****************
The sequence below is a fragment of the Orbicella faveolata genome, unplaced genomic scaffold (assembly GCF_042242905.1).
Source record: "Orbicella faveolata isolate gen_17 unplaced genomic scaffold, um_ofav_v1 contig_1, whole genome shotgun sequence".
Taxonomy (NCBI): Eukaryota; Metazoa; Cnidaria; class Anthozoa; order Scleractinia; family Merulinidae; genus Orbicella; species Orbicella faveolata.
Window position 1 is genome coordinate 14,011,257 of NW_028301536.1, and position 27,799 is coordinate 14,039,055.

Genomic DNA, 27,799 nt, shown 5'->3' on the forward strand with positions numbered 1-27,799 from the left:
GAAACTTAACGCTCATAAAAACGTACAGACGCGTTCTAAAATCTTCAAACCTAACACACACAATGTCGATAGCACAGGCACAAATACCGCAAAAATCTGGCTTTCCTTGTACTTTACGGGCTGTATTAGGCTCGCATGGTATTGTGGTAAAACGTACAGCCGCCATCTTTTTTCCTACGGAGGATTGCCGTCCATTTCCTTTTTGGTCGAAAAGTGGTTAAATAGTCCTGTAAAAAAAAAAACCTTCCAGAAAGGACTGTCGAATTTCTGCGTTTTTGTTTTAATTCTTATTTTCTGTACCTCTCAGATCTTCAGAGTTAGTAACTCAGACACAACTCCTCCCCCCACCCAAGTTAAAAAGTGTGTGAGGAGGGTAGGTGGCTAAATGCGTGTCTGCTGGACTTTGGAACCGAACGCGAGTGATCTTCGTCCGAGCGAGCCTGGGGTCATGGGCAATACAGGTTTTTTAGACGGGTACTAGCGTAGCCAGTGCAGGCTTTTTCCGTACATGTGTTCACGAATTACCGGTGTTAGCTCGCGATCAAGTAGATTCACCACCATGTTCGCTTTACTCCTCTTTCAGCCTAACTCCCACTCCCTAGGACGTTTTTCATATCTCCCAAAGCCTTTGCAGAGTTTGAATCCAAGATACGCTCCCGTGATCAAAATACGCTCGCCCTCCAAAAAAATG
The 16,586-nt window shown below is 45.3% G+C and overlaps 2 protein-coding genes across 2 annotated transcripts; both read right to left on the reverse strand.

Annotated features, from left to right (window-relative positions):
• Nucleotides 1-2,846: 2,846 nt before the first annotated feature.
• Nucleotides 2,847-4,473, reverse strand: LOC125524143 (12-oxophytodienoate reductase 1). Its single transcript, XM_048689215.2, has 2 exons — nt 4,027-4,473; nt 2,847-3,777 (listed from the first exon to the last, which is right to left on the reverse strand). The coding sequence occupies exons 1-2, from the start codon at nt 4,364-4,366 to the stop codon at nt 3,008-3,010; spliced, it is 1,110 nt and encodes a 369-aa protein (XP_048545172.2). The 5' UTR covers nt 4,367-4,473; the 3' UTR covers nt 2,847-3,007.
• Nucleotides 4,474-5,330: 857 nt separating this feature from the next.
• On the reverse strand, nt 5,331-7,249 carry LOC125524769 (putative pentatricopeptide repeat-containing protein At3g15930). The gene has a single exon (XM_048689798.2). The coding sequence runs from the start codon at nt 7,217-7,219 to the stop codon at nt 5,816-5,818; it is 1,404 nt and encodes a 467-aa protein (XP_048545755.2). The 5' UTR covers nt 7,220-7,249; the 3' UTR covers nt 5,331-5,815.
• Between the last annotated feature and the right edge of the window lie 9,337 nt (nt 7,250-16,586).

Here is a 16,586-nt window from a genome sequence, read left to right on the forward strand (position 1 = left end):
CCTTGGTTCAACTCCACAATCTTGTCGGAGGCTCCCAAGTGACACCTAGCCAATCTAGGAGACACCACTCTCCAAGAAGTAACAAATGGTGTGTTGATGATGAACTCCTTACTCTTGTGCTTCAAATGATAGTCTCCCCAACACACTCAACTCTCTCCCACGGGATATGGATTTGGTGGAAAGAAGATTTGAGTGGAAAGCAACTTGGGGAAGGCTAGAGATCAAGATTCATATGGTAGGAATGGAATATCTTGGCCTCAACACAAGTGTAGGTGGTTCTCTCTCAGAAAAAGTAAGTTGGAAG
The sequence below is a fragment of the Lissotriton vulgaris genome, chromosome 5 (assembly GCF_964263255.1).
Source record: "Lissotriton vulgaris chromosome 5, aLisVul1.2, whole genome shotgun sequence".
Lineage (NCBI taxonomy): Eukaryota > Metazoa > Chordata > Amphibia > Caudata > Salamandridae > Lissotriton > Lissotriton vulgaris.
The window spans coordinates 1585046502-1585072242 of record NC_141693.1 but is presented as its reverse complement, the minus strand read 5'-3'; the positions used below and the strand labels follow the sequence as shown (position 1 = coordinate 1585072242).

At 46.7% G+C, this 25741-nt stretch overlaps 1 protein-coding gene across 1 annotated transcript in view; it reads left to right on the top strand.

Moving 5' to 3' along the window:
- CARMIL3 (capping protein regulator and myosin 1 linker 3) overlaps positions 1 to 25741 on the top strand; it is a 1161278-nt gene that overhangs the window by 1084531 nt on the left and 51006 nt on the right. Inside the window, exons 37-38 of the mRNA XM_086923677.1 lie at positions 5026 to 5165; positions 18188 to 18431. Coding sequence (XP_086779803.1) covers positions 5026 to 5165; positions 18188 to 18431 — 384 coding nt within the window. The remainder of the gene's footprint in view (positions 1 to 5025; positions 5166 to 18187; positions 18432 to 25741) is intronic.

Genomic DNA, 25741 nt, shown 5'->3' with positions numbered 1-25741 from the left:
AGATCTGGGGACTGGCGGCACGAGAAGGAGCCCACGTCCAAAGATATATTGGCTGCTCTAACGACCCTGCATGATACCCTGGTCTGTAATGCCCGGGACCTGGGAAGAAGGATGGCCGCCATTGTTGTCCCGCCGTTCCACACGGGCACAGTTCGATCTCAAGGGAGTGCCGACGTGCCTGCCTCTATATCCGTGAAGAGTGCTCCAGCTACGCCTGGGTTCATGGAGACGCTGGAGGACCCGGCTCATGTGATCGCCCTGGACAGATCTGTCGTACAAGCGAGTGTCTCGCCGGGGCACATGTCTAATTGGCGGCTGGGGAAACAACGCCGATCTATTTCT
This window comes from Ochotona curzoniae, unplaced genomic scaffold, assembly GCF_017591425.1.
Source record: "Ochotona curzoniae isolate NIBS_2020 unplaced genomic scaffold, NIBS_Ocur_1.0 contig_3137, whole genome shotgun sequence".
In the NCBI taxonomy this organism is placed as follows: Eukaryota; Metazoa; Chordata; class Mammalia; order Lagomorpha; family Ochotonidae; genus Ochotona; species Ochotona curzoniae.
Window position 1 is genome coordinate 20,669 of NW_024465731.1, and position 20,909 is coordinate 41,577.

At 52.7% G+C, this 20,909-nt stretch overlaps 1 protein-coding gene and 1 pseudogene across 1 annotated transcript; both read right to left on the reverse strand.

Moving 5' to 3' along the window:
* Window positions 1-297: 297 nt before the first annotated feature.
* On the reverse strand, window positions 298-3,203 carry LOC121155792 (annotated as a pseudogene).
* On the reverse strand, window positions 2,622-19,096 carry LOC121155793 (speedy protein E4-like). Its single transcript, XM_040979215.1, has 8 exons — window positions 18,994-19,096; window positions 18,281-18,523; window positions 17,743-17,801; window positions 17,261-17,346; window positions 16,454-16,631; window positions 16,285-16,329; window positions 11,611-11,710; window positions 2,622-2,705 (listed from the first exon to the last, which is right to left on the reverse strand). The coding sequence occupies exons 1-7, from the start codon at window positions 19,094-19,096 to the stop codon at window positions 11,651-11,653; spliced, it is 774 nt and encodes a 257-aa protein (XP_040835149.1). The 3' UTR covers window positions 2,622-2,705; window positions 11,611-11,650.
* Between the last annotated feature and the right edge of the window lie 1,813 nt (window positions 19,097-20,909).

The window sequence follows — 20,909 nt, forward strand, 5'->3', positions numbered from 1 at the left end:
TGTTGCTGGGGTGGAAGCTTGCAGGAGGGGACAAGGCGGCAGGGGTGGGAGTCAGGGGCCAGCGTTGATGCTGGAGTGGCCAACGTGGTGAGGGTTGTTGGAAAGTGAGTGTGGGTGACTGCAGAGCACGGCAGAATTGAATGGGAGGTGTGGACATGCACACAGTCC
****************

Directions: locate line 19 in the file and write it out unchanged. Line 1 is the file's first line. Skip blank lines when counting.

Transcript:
The window spans coordinates 1585046502-1585072242 of record NC_141693.1 but is presented as its reverse complement, the minus strand read 5'-3'; the positions used below and the strand labels follow the sequence as shown (position 1 = coordinate 1585072242).